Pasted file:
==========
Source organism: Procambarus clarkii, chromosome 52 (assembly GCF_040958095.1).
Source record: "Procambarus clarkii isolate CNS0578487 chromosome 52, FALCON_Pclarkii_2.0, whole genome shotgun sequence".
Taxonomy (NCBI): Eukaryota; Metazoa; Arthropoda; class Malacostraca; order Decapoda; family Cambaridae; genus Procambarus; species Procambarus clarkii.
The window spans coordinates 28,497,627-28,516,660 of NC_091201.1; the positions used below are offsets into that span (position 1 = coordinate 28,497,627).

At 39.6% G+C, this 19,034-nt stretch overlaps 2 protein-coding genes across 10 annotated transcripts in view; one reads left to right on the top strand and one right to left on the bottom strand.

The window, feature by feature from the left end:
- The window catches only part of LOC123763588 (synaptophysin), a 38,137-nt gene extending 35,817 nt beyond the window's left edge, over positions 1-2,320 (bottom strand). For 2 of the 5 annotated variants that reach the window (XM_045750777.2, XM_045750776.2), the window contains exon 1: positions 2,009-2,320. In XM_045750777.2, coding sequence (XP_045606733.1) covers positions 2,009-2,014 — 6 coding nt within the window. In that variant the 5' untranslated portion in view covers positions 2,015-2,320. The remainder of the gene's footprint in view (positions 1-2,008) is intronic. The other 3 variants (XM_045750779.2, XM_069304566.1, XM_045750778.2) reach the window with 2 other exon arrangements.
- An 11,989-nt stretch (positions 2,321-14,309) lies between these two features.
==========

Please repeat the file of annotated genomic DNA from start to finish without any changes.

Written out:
Source organism: Procambarus clarkii, chromosome 52 (assembly GCF_040958095.1).
Source record: "Procambarus clarkii isolate CNS0578487 chromosome 52, FALCON_Pclarkii_2.0, whole genome shotgun sequence".
Taxonomy (NCBI): Eukaryota; Metazoa; Arthropoda; class Malacostraca; order Decapoda; family Cambaridae; genus Procambarus; species Procambarus clarkii.
The window spans coordinates 28,497,627-28,516,660 of NC_091201.1; the positions used below are offsets into that span (position 1 = coordinate 28,497,627).

At 39.6% G+C, this 19,034-nt stretch overlaps 2 protein-coding genes across 10 annotated transcripts in view; one reads left to right on the top strand and one right to left on the bottom strand.

The window, feature by feature from the left end:
- The window catches only part of LOC123763588 (synaptophysin), a 38,137-nt gene extending 35,817 nt beyond the window's left edge, over positions 1-2,320 (bottom strand). For 2 of the 5 annotated variants that reach the window (XM_045750777.2, XM_045750776.2), the window contains exon 1: positions 2,009-2,320. In XM_045750777.2, coding sequence (XP_045606733.1) covers positions 2,009-2,014 — 6 coding nt within the window. In that variant the 5' untranslated portion in view covers positions 2,015-2,320. The remainder of the gene's footprint in view (positions 1-2,008) is intronic. The other 3 variants (XM_045750779.2, XM_069304566.1, XM_045750778.2) reach the window with 2 other exon arrangements.
- An 11,989-nt stretch (positions 2,321-14,309) lies between these two features.